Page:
New York Governor Cuomo Sends $12.3 Million to City of Niagara Falls, Squeezed by Seneca Casino Payment Drought
Posted on: September 27, 2018, 04:00h.
Last updated on: September 27, 2018, 09:32h.
New York Governor Andrew Cuomo has sent $12.3 million in financial relief to the cash-strapped City of Niagara Falls.
The city has been struggling with a multimillion-dollar budget shortfall ever since the Seneca tribe stopped sharing its slot machine profits with the state and the local communities that host its three casinos.
The Senecas were infuriated by New York’s decision to authorize four commercial casinos upstate in 2014, and the moment the tribe spied a loophole to avoid making revenue-share payments to the state, it seized the initiative.
The Senecas argue that there is no clause in their 2002 compact that requires them to continue making payments beyond 2016, when the compact rolled over.
Cuomo: Dispute Resolved Before End of Year
The state describes this as “beyond law and logic” and, last year, declared the tribe to be in breach of its compact. New York took the Senecas to arbitration, but the arbitration panel won’t hold its first hearing until mid-December.
In the meantime, Niagara Falls has bills to pay. The city’s scaled-down budget was $91.4 million this year, but it has only about $80 million in recurring revenues. There has been talk of police and firefighter layoffs and the scaling back of projects such as road improvement.
“I want to caution people against believing that somehow now we don’t have to make difficult decisions. We do,” said Mayor Paul Dyster Wednesday.
The amount Niagara Falls used to get from the tribe fluctuated. In 2013, it received $14.2 million, but only $12.3 million in 2016. The tribe stopped making payments altogether mid-2017.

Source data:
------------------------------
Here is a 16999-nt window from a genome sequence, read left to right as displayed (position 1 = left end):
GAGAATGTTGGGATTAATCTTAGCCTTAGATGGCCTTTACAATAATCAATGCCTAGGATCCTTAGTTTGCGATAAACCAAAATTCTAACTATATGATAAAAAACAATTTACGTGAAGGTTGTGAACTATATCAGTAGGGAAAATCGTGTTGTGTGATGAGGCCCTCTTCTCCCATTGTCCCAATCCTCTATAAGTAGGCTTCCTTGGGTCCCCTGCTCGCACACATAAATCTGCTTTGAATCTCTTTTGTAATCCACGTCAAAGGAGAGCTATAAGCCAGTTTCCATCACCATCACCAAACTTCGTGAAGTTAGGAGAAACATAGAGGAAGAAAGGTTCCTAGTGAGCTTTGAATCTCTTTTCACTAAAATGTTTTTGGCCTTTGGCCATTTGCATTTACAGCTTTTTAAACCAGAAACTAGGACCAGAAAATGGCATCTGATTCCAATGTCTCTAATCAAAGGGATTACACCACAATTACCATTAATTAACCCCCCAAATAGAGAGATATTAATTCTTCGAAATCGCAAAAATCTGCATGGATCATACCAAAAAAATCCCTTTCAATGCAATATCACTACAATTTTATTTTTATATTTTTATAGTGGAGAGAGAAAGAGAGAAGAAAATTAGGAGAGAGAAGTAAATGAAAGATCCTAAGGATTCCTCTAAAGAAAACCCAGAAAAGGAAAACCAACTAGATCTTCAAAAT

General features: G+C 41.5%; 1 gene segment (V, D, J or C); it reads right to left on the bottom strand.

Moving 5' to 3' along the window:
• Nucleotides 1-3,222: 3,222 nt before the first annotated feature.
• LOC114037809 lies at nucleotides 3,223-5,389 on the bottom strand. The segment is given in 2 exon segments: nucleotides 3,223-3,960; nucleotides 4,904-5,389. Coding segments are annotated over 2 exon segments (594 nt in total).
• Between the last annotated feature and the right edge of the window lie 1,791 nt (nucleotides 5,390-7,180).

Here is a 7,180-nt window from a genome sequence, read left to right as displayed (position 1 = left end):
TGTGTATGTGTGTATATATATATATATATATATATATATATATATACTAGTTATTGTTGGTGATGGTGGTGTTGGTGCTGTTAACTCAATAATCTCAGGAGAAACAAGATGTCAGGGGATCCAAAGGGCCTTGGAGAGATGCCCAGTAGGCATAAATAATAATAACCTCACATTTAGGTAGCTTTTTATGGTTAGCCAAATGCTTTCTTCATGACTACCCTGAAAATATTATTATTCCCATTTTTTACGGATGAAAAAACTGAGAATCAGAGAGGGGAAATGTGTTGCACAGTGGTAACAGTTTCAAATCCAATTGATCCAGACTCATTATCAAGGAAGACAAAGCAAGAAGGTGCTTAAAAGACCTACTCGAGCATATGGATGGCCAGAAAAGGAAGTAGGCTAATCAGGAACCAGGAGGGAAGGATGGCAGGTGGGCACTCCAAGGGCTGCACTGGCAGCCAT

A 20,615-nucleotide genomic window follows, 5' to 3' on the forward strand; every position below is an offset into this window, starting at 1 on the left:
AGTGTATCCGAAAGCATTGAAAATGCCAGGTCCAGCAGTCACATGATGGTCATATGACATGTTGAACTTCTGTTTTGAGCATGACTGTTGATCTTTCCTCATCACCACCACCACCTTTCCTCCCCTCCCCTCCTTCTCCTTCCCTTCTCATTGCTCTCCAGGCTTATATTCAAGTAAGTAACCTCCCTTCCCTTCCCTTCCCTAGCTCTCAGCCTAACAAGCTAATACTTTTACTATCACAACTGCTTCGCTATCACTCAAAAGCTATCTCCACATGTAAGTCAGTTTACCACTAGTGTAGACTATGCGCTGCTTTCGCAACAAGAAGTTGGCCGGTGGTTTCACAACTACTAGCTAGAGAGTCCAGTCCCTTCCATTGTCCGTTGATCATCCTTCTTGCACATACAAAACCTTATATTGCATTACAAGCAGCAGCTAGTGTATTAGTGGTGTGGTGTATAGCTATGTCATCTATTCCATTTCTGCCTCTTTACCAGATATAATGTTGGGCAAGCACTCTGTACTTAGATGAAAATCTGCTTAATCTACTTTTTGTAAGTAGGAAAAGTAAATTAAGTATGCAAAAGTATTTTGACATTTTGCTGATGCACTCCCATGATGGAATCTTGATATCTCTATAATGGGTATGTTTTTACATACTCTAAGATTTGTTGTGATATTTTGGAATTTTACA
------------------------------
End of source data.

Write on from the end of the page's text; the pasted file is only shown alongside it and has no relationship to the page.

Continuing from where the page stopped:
“As you know there is a dispute, and the Senecas have refused to pay,” Cuomo said Wednesday in Buffalo. “That’s created a hardship for Niagara Falls.”
We believe the arbitration will be concluded toward the end of this year,” he added. “We’re now in that process. But in the meantime, Niagara Falls is suffering, and the state wants to do what it can do to be helpful.”
The $12.3 million is no handout. Cuomo described it as an advance against revenues that will be collected once the Seneca matter is resolved.
According to Cuomo, it’s “when,” not “if,” but Seneca Nation President Todd was defiant when contacted by The Buffalo News this week.
“If the governor wants to prop up the mayor’s failed financial leadership with the hundreds of millions of dollars in Seneca money which the state received and kept, that is a matter between their governments,” he said. “The compact is crystal clear on our 14-year payment obligations, and we believe that will be upheld through the compact’s binding arbitration.”
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